47 Prevention Strategies Supplemental Strategies – Some scientific evidence – Variable levels of feasibility Core Strategies – High levels of scientific evidence – Demonstrated feasibility

48 Regional Prevention Collaboratives Examples of Success ICUs at 103 Michigan hospitals, 18 months BSIs/1,000 catheter days Months Pittsburgh Regional Healthcare Initiative Michigan Keystone Initiative Pronovost P. New Engl J Med 2006;355: Muto C, et al. MMWR 2005;54: Overall rate reduction of 68% Overall rate reduction of 66%

49 Lessons Learned from Pittsburgh and Michigan Experience Decreases in BSI rates in hospital ICUs of varying types Prevention practices utilized during these interventions were not novel Practical strategies identified that can be successful across many facilities

50 If Expanded Nationally…. 66% reduction of BSIs would translate into: – 180,000 fewer BSIs – 20,000 fewer BSI-associated deaths – $4–6 billion in healthcare cost savings

51 Strengths of a Collaborative Opportunities to share experiences on what works and does not work Ability to get advice from others who are working on the same project Peer pressure is also a motivator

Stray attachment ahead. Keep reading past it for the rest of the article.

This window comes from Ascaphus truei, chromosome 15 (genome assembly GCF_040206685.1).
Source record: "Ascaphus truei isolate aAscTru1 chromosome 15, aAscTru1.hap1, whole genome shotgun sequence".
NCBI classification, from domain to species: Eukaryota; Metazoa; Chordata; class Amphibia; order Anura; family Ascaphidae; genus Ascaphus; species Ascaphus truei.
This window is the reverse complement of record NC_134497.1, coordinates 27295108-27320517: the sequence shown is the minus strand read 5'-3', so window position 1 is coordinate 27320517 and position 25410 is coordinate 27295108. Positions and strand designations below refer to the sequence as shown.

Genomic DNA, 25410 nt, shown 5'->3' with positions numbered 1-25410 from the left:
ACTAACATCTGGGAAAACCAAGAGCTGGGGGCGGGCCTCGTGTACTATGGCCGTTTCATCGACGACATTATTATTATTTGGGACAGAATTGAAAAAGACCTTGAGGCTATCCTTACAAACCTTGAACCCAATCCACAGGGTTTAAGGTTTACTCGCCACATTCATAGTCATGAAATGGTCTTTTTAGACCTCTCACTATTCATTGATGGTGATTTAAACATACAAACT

52 Common Elements for Successful Infection Prevention Simple Patient-centered, integrated with care Evidence-based recommendations Part of a “package” for prevention Engaging and empowering clinicians Protocols and systems in place Standardized ways for recording information about infections (e.g., NHSN) Regular feed-back of information to providers Changing to a pro-safety culture Leadership support Sources: Muto et al, MMWR, Oct ; Pronovost et al, NEJM 2006

53 Other Key Factors in Prioritizing Interventions Burden of the HAI – Cost – Clinical outcomes Preventability – Are there interventions that are known to work? – What is the likely return on prevention investment?

54 Next Steps Towards Elimination Prevention of CLABSIs in ICU settings remains important, BUT…. – These are a small fraction of all of the HAIs – They likely represent “low-hanging” fruit Given our goal of eliminating HAIs, we need to “move higher up the tree” Prevention collaborations create opportunities to do this

55 Next Steps Towards Elimination Expand to other settings (CLABSI in non-ICU settings) Expand to other types of infection (CAUTI, C. difficile, etc.) Expand success to new problem pathogens (multi-drug resistant organisms) Expand efforts in outpatient infection control

56 ICU VA Pittsburgh Hospital- wide VA Pittsburgh VA Pilot 17 hospitals, multiple states Maryland Initiative 15 hospitals Unit Facility Region National Local National VA Initiative 150 hospitals nationwide CMS 9 th Scope of Work National RWJ Initiative 6 hospitals, 4 states Expansion of Local Prevention Success in One State to Across the Nation >60% Reduction in MRSA

57 The findings and conclusions are those of the presenter and do not necessarily represent the view of the Centers for Disease Control and Prevention. Thank you